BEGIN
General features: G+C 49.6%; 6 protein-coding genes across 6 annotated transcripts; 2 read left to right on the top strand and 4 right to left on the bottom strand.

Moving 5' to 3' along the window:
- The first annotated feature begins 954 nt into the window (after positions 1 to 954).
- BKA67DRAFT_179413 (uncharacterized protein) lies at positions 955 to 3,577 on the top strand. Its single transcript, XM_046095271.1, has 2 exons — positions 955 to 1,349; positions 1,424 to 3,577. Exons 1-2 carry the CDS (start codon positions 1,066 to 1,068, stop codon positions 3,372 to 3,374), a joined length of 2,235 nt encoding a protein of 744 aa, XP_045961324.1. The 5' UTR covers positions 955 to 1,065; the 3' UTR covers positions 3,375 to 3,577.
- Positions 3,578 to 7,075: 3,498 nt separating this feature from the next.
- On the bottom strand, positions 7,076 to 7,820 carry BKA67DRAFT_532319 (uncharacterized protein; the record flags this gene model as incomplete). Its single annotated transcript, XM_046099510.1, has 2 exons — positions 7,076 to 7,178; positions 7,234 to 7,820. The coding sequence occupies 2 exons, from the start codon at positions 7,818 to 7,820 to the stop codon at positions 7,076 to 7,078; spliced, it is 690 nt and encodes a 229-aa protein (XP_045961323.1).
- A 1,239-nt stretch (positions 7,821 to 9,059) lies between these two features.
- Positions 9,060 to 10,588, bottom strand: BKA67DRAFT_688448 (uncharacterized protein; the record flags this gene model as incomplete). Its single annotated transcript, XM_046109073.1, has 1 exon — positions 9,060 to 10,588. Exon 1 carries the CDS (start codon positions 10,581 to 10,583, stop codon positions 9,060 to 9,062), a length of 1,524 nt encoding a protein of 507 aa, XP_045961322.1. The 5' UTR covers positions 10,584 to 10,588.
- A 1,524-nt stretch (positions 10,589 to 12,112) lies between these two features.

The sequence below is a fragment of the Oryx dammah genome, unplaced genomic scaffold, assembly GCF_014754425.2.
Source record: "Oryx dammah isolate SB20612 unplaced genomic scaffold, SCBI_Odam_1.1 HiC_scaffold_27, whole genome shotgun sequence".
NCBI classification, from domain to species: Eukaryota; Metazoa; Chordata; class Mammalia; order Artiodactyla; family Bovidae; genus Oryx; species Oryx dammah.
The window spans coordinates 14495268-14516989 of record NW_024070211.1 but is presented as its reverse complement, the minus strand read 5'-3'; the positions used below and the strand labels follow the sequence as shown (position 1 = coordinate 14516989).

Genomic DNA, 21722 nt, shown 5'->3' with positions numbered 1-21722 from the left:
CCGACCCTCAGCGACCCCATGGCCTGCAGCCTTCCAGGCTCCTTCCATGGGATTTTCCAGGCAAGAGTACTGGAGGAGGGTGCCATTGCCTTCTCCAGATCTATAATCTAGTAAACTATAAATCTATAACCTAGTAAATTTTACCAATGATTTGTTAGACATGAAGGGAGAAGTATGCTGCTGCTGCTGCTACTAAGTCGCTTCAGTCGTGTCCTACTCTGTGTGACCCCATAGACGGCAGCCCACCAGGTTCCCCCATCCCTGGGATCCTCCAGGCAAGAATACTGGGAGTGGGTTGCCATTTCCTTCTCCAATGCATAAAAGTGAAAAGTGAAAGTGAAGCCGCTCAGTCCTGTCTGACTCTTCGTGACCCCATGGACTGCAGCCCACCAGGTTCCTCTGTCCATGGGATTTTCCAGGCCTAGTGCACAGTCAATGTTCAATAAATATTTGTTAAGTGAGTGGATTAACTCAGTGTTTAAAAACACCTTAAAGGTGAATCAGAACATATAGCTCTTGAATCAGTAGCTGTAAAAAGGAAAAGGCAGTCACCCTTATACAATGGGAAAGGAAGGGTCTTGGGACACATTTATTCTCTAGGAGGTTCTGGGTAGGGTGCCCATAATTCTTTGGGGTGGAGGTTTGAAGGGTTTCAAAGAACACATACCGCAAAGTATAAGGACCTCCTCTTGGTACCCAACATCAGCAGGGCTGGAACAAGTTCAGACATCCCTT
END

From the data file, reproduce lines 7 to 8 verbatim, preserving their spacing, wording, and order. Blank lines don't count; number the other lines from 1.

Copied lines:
- A 1,239-nt stretch (positions 7,821 to 9,059) lies between these two features.
- Positions 9,060 to 10,588, bottom strand: BKA67DRAFT_688448 (uncharacterized protein; the record flags this gene model as incomplete). Its single annotated transcript, XM_046109073.1, has 1 exon — positions 9,060 to 10,588. Exon 1 carries the CDS (start codon positions 10,581 to 10,583, stop codon positions 9,060 to 9,062), a length of 1,524 nt encoding a protein of 507 aa, XP_045961322.1. The 5' UTR covers positions 10,584 to 10,588.